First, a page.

Mosquitoes alone can’t do us much harm, but as disease carriers, these insects give us much reason to be concerned.
Mosquitoes are of interest to me since (we believed) several of our family contracted Lyme in 2009 from mosquitoes, not ticks. Plenty of mosquitoes biting in our area, but no ticks found. Tests showed we had bands positive for Lyme.
In 2015, I was not able to find anything from the CDC supporting that mosquitoes were a vector for Lyme at all – just ticks! The Centers for Disease Control and Prevention (CDC) website STILL says that “there is no credible evidence that Lyme disease can be transmitted through air, food, water, or from the bites of mosquitoes, flies, fleas, or lice.” (source)
But, this May, 2018, the CDC reported that illnesses from mosquito, tick and flea bites have tripled in the U.S., with more than 640,000 cases reported during the 13 years from 2004 through 2016. “Zika, West Nile, Lyme – a growing list of diseases caused by the bite of an infected mosquito, tick, or flea – have confronted the U.S. in recent years, making a lot of people sick.” (source)
Are Mosquitoes Really Significant Vectors of Lyme Disease Infections?
Specifically, one 2015 study performed at Goethe-University and the University of Frankfurt has found that mosquitoes have the equipment after all to enable Borrelia spirochetes the ability to survive for the durations necessary to be viable vectors of Lyme disease.
“This study, for the first time, found that Borreliae endure the metamorphosis from larvae to pupae, and again from pupae to mosquito. The study confirmed this by capturing larvae which tested to have Borreliae. Then, while monitoring the laboratory-hatched specimens each stage of their metamorphosis, the researchers were able to confirm that the mosquitoes maintained the Borrelia in their organism through the changes despite never having a blood meal.”
This study is the first of its kinds, and indicates that mosquitoes do indeed have the capacity to transmit infectious Borrelia to people. (source)
Why some people are more likely to get bitten than others?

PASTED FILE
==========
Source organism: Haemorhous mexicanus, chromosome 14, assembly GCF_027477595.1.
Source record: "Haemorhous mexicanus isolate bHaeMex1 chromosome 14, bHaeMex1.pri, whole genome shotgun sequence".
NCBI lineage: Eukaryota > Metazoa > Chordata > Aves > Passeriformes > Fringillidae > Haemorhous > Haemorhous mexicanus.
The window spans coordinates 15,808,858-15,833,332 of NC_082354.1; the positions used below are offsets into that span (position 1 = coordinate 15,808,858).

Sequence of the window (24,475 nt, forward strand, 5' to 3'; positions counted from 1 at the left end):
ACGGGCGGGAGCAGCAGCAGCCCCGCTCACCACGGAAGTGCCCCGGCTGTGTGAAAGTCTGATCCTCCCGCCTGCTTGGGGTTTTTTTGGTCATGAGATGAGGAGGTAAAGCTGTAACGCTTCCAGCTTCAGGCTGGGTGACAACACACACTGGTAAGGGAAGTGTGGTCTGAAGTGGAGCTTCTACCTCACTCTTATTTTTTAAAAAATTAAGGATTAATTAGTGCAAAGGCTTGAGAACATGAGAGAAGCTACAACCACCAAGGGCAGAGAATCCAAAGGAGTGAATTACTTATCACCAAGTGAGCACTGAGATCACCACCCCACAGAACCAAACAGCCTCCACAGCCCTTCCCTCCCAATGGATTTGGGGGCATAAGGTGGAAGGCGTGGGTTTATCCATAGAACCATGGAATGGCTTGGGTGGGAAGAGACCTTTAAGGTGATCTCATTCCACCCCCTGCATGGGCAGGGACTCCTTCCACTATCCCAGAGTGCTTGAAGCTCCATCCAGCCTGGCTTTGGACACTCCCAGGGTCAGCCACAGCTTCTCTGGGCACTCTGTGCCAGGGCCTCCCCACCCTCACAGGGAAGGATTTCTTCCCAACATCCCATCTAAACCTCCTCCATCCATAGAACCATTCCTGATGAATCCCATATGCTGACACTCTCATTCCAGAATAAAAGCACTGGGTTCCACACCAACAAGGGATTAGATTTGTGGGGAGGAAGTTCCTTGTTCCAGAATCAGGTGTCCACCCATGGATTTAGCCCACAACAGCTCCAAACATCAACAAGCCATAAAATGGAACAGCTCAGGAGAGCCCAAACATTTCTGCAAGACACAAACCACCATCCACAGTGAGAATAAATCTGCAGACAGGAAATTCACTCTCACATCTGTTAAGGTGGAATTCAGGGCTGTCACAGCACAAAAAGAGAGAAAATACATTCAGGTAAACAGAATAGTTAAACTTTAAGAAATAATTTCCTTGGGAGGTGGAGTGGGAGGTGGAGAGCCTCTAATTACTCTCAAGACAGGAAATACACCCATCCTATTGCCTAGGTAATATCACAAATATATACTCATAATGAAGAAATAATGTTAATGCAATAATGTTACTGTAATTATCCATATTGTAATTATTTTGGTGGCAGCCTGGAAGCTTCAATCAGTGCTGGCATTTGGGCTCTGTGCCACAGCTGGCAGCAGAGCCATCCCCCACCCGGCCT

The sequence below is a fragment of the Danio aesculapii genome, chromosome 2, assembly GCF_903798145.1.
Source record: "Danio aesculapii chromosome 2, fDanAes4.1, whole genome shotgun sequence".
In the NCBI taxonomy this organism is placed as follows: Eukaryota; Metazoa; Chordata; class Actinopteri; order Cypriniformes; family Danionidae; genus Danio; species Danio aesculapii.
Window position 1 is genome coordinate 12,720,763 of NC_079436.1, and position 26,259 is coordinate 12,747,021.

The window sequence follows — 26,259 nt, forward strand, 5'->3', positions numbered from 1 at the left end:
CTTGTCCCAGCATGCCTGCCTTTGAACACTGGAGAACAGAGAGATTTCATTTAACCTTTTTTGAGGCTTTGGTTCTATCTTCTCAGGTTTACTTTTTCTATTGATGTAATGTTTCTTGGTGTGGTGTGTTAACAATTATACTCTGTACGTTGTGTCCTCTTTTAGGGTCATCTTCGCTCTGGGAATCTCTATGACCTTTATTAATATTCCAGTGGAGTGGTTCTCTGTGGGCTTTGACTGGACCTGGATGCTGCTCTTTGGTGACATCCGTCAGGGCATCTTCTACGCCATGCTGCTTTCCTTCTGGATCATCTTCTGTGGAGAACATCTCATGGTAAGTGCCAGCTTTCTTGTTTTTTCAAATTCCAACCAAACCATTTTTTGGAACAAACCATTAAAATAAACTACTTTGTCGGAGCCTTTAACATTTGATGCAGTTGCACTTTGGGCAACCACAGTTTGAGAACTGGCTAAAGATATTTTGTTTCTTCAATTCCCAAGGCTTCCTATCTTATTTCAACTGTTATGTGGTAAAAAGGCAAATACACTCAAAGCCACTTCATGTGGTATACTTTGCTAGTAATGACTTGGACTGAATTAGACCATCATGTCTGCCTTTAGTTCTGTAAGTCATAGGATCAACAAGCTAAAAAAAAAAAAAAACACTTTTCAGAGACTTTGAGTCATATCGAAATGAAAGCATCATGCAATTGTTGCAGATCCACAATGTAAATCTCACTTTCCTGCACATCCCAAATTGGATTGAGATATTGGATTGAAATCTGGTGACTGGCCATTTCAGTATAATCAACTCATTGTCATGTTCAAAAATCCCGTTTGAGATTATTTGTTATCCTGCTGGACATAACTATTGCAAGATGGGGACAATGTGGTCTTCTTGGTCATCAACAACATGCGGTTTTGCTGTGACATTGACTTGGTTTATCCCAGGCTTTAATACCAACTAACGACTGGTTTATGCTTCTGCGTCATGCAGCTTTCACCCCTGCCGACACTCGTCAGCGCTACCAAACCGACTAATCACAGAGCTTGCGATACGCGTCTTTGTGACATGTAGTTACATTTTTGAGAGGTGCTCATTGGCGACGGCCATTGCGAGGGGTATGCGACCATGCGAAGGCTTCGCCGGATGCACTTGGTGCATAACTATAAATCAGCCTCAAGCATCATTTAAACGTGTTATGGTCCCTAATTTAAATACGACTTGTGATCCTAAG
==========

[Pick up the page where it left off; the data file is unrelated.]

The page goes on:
According to UC, Davis, parasitologist and entomologist Shirley Luckhart, mosquitoes have more than 150 receptors – proteins on their antennae and proboscis that help them find victims or figure out if the water is nutritious enough to lay eggs in. They track the carbon dioxide we exhale as we sleep. As they get closer to us, they detect body heat and substances called volatile fatty acids that drift up from our skin.
Luckhart says, “The volatile fatty acids given off by our skin are quite different. They reflect differences between men and women, even what we’ve eaten. Those cues differ from one person to the next. There’s probably not one or two. It’s the blend that’s more or less attractive.” Researchers aren’t sure what about the aromatic fatty acids makes some people more attractive to mosquitoes than their neighbor.
Also when scientists compared pregnant women with their non-pregnant counterparts in a Lancet study in 2000, they found that the pregnant women attracted twice as many mosquitoes. The study noted that the pregnant women exhaled more carbon dioxide and had higher body temperatures, allowing mosquitoes to detect them more easily.
In addition to carbon dioxide, lactic acid is strong attractant, which is why people are attacked more when they are outside and sweating, said Dr. Clifford W. Bassett of Allergy and Asthma Care of New York.
Finding a Blood Vessel
UC Davis biochemist Walter Leal states chemicals in our blood waft up like a “bouquet of smells” that guides the way – unwittingly, but surely – to our blood vessel. The labrum then pierces the vessel and serves as a straw.
Scientists discovered when a mosquito’s proboscis pierces the skin, one of its six needles within the labrum, uses receptors on its tip to find a blood vessel.
“Those receptors responded to the chemicals in the blood. Mosquitoes don’t find the blood vessel randomly.”
Part of what makes mosquitoes so good at getting humans sick, researchers say, is the effectiveness of their bite. Scientists have discovered that the mosquito’s mouth, called a proboscis (pronounced pro-BOSS-iss), isn’t just one tiny spear. It’s a sophisticated system of thin needles, each of which pierces the skin, finds blood vessels and makes it easy for mosquitoes to suck blood out of them.
Testing The Effectiveness Of Mosquito Repellents
A 2015 study tested eight commercial mosquito repellents, two fragrances and a vitamin B patch by releasing mosquitoes into a sealed chamber with a treated hand. The study found that after four hours, the most effective were products containing DEET, as well as one “natural” DEET-free spray.
Source: Journal of Insect Science
Now I feel vindicated that we did indeed become infected with Lyme infections by mosquitoes. Please protect your self and your family so you can be spared this awful trial and potentially lifelong debilitating disease.
Personal note: What helped us was discovering homeopathics. I would recommend talking with your naturopathic or functional medicine practitioner. Find out more here about what you can do if you catch it in it’s early stages. Consider what Joette says and start with Ledum palustre 200c if it is a recent bite. I believe this is in line with God creating plants for our healing.
“And God said, “Behold, I have given you every plant yielding seed that is on the face of all the earth, and every tree with seed in its fruit. You shall have them for food.” ~Genesis 1:29